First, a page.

After 15 consecutive appearances in the NCAA tournament, and 20 appearances in 21 years, a period in which the university won three national championships and appeared in eight additional Frozen Fours, North Dakota has missed the dance for the last two years. It is officially in a slump. If Head Coach Brad Berry thought that the job would be easy after winning a title in his debut in 2015-16, the subsequent seasons have definitely proven him wrong. And now that the last remnants of the championship season have graduated, the Fighting Hawks are now built entirely through Berry’s vision as all of the players on the roster have joined the team knowing he would be the head honcho.
To his credit, the roster has talent and depth at all positions, including many players who have heard their names called out on draft day by NHL teams. The forwards feature three former USNTDP members, although it is hard to state with certainty which players will end the season as “top six” players as most of them have offensive ability that would be wasted on most bottom sixes. On the other hand, among returning forwards, only one, Jordan Kawaguchi, topped 20 points last season, so there will be room for a lot of players to step up this year. Two of the USNTDPers in particular, Grant Mismash and Gavin Hain, will be looked to to provide more offense that they had in the past. Joining them and Kawaguchi are a number of talented recruits, including freshmen Shane Pinto and Harrison Blaisdell as well as Westin Michaud, a top scorer at Colorado College who joins UND as a graduate transfer.
There is actually a pretty good chance that North Dakota’s offense will again include hefty contributions from the blueliners, as three of last year’s top five scorers were defensemen, all of whom (Jacob Bernard-Docker, Colton Poolman, and Matt Kierstad) are returning. The first of those three was already drafted, while the latter two have some expectations of NHL contracts in the near future. The Fighting Hawks will also expect an increased contribution from Jonny Tychonick, who underwhelmed somewhat as a freshman. The crease will again be manned by a tandem of Adam Scheel and Peter Thome, with Scheel expected to get the bulk of starts. If there is a team that can withstand the inevitable injuries that accompany all hockey seasons, it is North Dakota.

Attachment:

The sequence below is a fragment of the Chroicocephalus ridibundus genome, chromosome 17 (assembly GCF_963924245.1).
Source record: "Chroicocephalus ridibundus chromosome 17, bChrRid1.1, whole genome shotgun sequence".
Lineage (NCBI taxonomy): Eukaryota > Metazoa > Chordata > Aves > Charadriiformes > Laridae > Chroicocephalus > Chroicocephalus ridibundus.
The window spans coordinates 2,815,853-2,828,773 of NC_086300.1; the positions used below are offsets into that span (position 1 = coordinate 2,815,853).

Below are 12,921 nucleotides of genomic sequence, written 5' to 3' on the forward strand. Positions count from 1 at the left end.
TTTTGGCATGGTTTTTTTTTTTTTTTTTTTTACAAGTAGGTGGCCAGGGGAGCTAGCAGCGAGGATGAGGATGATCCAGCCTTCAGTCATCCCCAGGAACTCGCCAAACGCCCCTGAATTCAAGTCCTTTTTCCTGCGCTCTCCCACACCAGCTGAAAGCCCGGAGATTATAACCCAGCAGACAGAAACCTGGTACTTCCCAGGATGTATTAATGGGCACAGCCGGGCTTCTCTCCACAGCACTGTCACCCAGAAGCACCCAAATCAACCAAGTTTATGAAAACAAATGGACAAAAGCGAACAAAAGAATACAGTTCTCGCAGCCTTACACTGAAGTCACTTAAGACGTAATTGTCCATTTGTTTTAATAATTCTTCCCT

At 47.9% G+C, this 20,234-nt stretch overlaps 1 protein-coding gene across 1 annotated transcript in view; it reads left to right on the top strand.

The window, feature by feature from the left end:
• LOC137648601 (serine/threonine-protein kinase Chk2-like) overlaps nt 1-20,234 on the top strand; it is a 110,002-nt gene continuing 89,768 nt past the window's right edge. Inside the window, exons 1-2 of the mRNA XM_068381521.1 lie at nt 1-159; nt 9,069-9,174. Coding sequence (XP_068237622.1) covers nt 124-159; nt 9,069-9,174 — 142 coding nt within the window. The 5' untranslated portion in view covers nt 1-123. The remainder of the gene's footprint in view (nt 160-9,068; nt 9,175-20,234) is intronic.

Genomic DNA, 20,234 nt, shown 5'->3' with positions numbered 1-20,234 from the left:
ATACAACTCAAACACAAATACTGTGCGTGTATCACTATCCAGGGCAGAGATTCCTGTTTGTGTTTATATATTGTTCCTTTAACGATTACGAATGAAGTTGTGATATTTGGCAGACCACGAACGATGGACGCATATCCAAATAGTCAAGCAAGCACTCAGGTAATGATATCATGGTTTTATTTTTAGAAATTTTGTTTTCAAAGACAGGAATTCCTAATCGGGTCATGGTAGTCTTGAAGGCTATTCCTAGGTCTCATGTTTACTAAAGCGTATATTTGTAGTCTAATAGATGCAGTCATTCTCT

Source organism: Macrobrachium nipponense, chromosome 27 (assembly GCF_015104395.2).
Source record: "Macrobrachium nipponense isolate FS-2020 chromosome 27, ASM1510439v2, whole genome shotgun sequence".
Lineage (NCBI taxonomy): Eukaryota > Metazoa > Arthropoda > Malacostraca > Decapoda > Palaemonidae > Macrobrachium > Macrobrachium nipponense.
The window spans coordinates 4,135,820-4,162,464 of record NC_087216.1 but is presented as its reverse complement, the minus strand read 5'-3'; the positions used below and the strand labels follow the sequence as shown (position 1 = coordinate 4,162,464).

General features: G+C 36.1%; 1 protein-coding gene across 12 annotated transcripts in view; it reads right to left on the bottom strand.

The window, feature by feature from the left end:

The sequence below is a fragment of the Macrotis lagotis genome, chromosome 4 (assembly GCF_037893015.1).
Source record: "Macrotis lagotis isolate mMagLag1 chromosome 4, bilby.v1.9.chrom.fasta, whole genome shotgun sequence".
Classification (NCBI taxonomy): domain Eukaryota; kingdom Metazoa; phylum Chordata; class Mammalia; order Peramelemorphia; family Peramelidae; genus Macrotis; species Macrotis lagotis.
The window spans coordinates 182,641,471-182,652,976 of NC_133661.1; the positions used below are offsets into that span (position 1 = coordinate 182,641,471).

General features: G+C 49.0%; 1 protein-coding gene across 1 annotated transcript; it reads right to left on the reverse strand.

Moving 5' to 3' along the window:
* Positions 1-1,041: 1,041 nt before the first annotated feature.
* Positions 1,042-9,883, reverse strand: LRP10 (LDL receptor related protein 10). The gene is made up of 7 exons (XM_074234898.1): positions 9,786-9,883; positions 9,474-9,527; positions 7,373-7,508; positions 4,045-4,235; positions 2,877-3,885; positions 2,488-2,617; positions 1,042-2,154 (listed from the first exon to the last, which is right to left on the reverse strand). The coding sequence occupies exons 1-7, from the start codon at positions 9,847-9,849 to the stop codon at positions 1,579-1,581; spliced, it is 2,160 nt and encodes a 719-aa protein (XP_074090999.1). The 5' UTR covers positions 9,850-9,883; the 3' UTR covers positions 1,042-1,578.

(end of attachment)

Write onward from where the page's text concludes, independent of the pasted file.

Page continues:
Drafted Players: G Peter Thome (Clb, 6th round, 2016), D Jacob Bernard-Docker (Ott, 1st round, 2018), D Jonny Tychonick (Ott, 2nd round, 2018), LW Collin Adams (NYI, 6th round, 2016), C Harrison Blaisdell (Wpg, 5th round, 2019), F Judd Caulfied (Pit 5th round, 2019), C Gavin Hain (Phi, 6th round, 2018), C/LW Grant Mismash (Nsh, 2nd round, 2017), C Shane Pinto (Ott, 2nd round), C/LW Jasper Weatherby (SJ, 4th round, 2018)
Despite eight years under the auspices of head coach Andy Murray, and constantly playing with a number of NHL-level talents, Western Michigan has struggled to win with any consistency, making the NCAA tournament only twice during the Murray reign. A big part of that lack of team-wide success has been a general inability to keep the puck out of their own net. Another part can be attributed to injuries. More of which on both momentarily.
About the defense, the Broncos have turned the net over to incoming freshman Brandon Bussi, coming off a strong season for USHL Muskegon. Bussi will be replacing the graduated Trevor Gorsuch, despite former two year starter Ben Blacker still being on the roster. On front of Bussi, Corey Schueneman is gone, but the rest of the blueline corps is back, and they will be supplemented by Ronnie Attard, who blew up the USHL last year with a 30 goal year from the back. Between Attard and Mattias Samuelsson, both big players with strong pedigrees, WMU has the core in place for an improved defense.
Up front, without overlooking the abilities of the likes of Hugh McGing, Josh Passolt, Austin Rueschhoff, and Dawson DiPietro, much will rest with the health of Wade Allison. The senior, who was absolutely electric as an underclassman, struggled with a severe knee injury last year, sitting out a large portion of the season, and playing with significantly recued effectiveness when he could play at all. Despite a slow start to his season (1 point in four games), there is hope that he can return to the level that had the Flyers use a second round pick on him in 2016. A return to full health by Allison could be the difference between the Broncos being competitive, and being in the thick of the NCAA tournament chase.
Drafted Players: D Ronnie Attard (Phi, 3rd round, 2019), D Mattias Samuelsson (Buf, 2nd round, 2018), RW Wade Allison (Phi, 2nd round, 2016), LW Hugh McGing (StL, 5th round, 2018).
NCHC Top Draft Eligible Players
- Brandon Scanlin, D, Nebraska-Omaha
- Adam Scheel, G, North Dakota
Neither Scanlin nor Scheel are top daft eligible players and both have been passed over twice already. But both have size, some ability, a history or production, and the opportunity to play a key role for their respective teams.
NCHC Undrafted Top Free Agents
- Derek Daschke, D, Miami
- Colton Poolman, D, North Dakota
- Zach Jordan, RW, Nebraska-Omaha
- Hunter Shepard, G, Minnesota-Duluth
- Nicholas Halloran, RW, Colorado College